This was Arden’s fourth Listener mathematical puzzle, although it’s been over eight years since his last. Over at *Magpie* he has set a fair few, with some word puzzles thrown in for good measure. What was worrying was that the mathematicals seemed to be D- or E-graded!

Anyway, not much to say this week from me as a holiday is imminent. Also not much to say because it was a fairly straightforward solve, and probably a B- or C-grade in Magpie terms. Tackling the 2-digit entries first got the puzzle underway, and it was fairly soon that the primeness of entries was revealed. Mind you, the title pretty much gave that away — although the Wiki article on Free-Trade Primes seems to have gone missing!

I don’t know how easy the puzzle would be without knowing that all entries were primes, if indeed that were possible. It certainly helped me, though. To assist, I created a table showing, for each clue, both the limits for the sums of two squares and the factors for the products. For example for 11ac *57 (4)*: the sums ranged from 29+28 through to 56+1 with the associated entries being in the range 1625 – 3137; the factors are 1.3.19. 11ac turned out to be 10²+47²=2309. I hope I’ve explained that adequately. Suffice it to say, it enabled certain integers to be discarded as generating sums of squares that were too large or too small, or not having factors to produce an entry to fit with digits already in the grid.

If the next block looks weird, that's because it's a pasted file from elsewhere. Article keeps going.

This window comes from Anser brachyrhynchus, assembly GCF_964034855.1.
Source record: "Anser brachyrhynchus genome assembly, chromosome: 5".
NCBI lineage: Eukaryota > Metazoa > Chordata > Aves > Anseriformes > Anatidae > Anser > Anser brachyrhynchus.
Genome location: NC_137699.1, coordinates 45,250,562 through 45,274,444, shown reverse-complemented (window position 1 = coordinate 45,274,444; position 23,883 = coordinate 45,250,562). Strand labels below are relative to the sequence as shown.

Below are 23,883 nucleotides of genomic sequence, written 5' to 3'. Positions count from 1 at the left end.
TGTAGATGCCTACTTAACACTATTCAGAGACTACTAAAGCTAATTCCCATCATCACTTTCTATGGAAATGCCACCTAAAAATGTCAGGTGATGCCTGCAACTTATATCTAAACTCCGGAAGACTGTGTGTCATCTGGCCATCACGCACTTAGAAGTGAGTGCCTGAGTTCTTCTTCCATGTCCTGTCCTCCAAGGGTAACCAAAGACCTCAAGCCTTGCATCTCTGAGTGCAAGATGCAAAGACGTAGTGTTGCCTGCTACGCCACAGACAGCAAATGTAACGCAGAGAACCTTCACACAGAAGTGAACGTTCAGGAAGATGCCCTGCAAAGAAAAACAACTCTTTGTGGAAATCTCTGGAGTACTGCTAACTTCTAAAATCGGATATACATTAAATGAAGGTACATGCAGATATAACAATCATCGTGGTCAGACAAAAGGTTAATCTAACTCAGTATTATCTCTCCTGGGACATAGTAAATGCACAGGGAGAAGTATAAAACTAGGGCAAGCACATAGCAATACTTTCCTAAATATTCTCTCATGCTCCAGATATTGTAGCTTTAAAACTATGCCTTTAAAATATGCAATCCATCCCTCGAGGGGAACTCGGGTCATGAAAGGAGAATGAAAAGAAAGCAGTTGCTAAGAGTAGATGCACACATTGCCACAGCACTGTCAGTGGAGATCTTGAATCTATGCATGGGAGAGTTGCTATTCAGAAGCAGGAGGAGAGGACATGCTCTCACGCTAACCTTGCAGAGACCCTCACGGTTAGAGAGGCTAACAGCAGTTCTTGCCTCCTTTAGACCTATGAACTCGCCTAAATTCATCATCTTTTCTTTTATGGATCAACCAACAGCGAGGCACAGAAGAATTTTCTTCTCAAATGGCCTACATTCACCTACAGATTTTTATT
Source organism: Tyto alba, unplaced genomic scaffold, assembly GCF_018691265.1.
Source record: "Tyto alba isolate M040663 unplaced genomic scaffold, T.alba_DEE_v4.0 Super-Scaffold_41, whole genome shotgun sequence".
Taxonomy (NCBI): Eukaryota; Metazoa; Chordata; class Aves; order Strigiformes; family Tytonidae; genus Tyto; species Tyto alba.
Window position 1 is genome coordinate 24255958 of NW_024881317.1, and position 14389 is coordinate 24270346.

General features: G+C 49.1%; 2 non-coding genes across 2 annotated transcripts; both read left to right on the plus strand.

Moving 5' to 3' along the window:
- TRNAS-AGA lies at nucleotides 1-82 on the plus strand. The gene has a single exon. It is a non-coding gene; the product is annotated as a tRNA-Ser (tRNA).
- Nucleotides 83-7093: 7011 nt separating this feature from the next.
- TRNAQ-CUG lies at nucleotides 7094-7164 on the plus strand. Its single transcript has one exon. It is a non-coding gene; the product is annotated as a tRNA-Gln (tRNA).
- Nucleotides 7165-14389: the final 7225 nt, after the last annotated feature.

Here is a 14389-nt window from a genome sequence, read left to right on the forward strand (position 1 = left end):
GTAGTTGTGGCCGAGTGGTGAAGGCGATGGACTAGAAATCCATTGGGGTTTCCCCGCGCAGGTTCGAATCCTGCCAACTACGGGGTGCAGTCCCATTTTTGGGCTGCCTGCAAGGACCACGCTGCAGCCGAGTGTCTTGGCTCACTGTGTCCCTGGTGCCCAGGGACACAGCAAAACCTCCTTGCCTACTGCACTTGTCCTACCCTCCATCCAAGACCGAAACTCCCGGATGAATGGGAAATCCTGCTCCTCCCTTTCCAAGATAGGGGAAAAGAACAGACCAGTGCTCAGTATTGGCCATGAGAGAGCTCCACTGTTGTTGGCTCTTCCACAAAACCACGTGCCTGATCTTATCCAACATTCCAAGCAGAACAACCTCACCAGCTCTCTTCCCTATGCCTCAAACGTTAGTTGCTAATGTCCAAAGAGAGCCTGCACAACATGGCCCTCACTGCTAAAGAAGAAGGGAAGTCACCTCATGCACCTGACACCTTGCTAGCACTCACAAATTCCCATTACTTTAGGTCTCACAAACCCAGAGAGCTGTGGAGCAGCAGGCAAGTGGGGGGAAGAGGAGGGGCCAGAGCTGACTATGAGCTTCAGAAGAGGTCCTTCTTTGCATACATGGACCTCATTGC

It was an ideal mathematical for me: not too difficult but requiring a lot of patience and analysis. The endgame was pretty straightforward as well. Most 9-digit rows and columns were divisible by 3, a couple were even, and the other two wouldn’t have been symmetrical. It was the two diagonals that were the culprits: 617984977=21791²+11964² and 933181037=25331²+17074².

Thanks for a relatively gentle puzzle, Arden.